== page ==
Those yearbook boosters of Lea CollegePublished 9:53am Friday, June 3, 2011
Column: Between the Corn Rows
Not long ago a Tribune reader brought in a copy of the 1971 Lea College yearbook, the Chronos. That word, incidentally, is Greek for time or year. With the book was this note: “I found this book after I moved. If you cannot use it; maybe the historical society could.”
I sure could use this rare book. It inspired the May 29 article about campus life and an upcoming June 5 article based on a Lea College graduation, plus this column. And based on my personal policy, any item given to me for possible use in the Tribune is either returned to the donor, or as clearly requested in this situation, passed along to the museum’s library.
Now, let’s get to the topic for this column. The last 10 pages of the 1971 Lea College Chronos yearbook are based on ads placed by local firms. Those are the folks who helped to make this book possible. With these ads are some rather interesting details regarding local life 40 years ago.
One of the ads was placed by Hultgren Sanitation Service. Their logical advertised motto or slogan was. “Our business is Picking Up.” The firm’s address was listed as 805 Bridge Ave. Today, the business with the name of Hultgren name no longer exists and the building at 805 Bridge Ave. looks like a private residence.
Four decades ago a very popular song has the words, “Leaving on a jet plane.” Those logical words were used as the theme for an ad placed by Four Seasons Travel Service on West Clark Street. Their location was described as the place with the blue front. Now, 40 years later, this place of business has a front with a different color.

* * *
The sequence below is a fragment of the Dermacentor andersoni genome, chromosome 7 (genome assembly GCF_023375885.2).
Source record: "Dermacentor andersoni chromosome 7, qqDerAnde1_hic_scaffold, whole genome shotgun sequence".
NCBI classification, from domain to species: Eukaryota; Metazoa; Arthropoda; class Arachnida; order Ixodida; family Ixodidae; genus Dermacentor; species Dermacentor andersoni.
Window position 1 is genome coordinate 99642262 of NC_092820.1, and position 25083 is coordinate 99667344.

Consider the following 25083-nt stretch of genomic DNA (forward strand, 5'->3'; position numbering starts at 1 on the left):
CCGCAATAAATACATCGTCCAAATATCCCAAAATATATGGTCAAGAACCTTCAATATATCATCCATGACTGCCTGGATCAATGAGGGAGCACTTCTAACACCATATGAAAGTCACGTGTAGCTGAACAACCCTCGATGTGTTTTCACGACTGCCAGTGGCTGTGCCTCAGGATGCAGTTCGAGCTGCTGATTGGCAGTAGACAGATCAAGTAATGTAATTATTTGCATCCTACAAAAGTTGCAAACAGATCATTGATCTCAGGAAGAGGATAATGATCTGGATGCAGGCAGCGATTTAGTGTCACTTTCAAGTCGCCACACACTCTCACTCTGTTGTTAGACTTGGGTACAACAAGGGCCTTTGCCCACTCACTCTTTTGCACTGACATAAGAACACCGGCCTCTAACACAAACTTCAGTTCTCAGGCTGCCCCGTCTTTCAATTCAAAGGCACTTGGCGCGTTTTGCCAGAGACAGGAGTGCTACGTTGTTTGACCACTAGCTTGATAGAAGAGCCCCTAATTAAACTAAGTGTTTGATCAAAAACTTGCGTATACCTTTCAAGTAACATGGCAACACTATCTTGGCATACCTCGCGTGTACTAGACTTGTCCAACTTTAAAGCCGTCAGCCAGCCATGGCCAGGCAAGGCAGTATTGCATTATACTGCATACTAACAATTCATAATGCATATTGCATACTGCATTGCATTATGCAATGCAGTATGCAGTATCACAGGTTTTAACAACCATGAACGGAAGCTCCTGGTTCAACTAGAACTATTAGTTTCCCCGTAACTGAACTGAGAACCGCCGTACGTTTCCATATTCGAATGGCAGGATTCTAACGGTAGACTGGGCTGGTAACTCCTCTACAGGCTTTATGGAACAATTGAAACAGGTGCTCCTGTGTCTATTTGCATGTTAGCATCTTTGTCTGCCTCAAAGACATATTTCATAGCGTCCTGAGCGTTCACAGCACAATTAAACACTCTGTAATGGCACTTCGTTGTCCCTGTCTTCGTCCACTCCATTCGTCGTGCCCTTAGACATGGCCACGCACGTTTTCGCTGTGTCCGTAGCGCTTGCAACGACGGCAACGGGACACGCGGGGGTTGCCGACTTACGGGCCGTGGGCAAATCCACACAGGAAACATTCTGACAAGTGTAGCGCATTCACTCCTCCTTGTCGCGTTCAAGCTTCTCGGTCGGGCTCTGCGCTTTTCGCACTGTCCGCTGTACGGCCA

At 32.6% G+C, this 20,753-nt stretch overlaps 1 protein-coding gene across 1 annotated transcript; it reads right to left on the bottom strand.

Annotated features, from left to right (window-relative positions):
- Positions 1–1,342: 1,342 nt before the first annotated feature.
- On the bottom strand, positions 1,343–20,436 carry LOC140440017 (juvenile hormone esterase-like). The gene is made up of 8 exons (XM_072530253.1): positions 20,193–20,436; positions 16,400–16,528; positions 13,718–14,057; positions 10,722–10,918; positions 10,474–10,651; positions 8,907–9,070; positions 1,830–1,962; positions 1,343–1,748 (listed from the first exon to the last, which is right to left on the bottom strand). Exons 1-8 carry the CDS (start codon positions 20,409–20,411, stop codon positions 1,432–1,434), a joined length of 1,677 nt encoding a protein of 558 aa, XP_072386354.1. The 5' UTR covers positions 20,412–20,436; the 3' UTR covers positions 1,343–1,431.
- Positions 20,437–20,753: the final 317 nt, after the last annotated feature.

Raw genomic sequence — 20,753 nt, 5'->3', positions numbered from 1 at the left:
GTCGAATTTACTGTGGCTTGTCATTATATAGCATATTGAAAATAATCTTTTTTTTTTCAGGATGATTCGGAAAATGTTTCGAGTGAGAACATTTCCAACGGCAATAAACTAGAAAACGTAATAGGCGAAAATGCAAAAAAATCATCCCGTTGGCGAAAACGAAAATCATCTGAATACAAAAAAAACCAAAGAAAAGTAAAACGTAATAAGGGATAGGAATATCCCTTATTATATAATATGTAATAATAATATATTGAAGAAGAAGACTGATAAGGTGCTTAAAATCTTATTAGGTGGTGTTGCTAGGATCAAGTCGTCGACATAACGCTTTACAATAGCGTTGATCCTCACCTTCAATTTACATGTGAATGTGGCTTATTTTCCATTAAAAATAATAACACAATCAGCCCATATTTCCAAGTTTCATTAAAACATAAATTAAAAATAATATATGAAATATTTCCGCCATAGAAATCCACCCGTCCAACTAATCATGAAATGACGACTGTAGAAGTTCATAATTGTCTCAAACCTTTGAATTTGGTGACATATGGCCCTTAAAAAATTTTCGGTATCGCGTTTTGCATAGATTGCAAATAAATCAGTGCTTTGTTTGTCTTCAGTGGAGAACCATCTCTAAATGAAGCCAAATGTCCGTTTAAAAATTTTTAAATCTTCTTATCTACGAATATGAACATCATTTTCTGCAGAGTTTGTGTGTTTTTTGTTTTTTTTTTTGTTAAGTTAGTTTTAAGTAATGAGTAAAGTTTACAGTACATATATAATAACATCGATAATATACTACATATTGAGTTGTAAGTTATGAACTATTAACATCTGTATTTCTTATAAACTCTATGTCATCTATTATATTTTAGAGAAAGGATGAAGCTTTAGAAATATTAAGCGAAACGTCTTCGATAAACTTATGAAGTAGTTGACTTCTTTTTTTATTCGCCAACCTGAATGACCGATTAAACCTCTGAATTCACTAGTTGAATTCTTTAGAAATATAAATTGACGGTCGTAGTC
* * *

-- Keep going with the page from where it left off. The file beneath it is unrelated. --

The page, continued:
One of the popular dining destinations in 1971 was the Skyline Supp’r Club and Starlight Lounge. The place with a seating capacity for 650 people was located near what was then the junction of U.S. Highways 16 and 69 and State Highway 13. This eating establishment no longer exists.
A once very popular recreational destination was Bob’s Lanes near the corner of Frank and S.E. Broadway Avenues. Albert Lea’s 24-lane bowling paradise was destroyed by fire on May 15, 1977.
One of those ads reminded me to look at the hair comb I never have to use that’s always in my left front pocket. It says, “Above all a good roof.” That was the motto once used by Hershey Roofing & Heating, 502 Adams Ave. And this motto was printed on all the combs the late Ray Hershey used to give away as an advertising gimmick.
One of the yearbook pages has three advertisements for firms that no longer exist. They are: Ben Franklin store in the Skyline Mall, DeSoto Creamery & Produce at 138 E. Pearl St. (this site is now part of the Freeborn County Government Center) and Wilson-Sinclair.
An ad sponsored by National Cooperatives had a rather interesting statistic. Four decades ago this firm had a large warehouse on East 14th Street. The ad said in part, “From Albert Lea’s eight-acre tire warehouse Co-op Tires are shipped to practically every state in the Union and Puerto Rico.” That’s a mighty big warehouse. (The National name was later changed to the present Universal Cooperatives.)
Back in 1971 one of Albert Lea’s major department stores, Wallace’s, was located at the corner of West Main Street and South Broadway Avenue. Their ad in Chronos was based on the part of this large store called the Attic.
Then there’s an ad I thought was rather confusing. It was for “Fashions for the Young & The Young at Heart.” Evidently this involved two local stores located downtown and the Skyline Mall. At this point I have a question. Which store was at what location.
Just for the heck of it, I counted the number of advertisers in this Lea College yearbook published 40 years ago. The answer is 41. Of that number, 20 are still a part of Albert Lea’s business life with their same name or another identity.
Ed Shannon’s column has been appearing in the Tribune every Friday since December 1984.